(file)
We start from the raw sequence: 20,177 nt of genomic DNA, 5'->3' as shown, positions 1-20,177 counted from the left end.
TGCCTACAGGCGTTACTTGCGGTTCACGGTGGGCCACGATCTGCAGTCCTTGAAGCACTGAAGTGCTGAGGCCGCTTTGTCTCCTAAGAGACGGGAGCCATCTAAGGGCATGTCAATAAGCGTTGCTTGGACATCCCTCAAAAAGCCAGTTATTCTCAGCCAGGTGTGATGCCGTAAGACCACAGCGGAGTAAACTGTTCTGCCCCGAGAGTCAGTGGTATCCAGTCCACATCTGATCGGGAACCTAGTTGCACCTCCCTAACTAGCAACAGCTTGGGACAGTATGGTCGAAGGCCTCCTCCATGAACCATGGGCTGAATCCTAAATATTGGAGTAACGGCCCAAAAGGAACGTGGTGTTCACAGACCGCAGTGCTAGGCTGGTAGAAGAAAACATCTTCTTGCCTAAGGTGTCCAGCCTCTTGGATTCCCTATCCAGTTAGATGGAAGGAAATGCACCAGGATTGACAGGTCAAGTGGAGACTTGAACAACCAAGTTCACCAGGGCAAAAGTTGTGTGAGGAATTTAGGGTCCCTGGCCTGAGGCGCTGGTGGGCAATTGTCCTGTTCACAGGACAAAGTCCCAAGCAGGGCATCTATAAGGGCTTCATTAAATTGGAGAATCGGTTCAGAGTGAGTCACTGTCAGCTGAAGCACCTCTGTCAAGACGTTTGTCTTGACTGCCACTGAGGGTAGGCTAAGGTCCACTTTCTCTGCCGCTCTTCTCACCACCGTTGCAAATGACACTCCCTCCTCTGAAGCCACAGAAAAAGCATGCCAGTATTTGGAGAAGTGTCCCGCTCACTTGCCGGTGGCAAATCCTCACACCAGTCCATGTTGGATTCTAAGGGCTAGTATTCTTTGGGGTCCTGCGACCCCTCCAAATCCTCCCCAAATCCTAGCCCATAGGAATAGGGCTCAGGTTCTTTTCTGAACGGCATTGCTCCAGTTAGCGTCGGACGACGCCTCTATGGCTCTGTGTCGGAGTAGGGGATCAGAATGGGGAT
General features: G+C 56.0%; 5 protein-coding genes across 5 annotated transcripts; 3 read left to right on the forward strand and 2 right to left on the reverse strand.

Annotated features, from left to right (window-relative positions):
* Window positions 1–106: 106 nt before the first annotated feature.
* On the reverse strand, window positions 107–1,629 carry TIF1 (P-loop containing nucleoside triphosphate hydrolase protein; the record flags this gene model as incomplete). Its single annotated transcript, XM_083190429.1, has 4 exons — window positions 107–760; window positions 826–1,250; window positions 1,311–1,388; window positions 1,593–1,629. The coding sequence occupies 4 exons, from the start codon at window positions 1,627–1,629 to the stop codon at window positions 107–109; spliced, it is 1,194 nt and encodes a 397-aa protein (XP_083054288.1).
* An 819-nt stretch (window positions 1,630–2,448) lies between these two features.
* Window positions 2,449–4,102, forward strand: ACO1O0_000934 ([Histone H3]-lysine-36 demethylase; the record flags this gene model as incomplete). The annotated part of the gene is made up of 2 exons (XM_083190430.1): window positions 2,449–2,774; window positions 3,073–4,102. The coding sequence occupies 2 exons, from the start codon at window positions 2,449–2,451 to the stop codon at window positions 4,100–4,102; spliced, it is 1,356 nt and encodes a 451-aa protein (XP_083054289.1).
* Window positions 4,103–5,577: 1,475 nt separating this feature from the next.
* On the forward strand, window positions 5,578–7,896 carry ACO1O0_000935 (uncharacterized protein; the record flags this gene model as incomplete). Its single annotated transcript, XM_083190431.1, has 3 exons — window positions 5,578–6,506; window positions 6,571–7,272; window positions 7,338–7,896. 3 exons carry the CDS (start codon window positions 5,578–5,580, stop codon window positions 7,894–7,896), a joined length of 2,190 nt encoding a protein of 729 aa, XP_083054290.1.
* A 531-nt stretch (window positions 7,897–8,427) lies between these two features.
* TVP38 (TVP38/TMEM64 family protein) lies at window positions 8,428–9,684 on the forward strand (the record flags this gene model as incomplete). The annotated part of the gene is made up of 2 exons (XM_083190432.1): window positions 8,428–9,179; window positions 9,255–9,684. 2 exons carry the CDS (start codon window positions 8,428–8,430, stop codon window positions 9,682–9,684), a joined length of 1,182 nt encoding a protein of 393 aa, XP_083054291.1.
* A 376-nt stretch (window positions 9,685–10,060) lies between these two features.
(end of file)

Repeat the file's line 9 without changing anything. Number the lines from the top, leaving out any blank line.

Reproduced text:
* Window positions 4,103–5,577: 1,475 nt separating this feature from the next.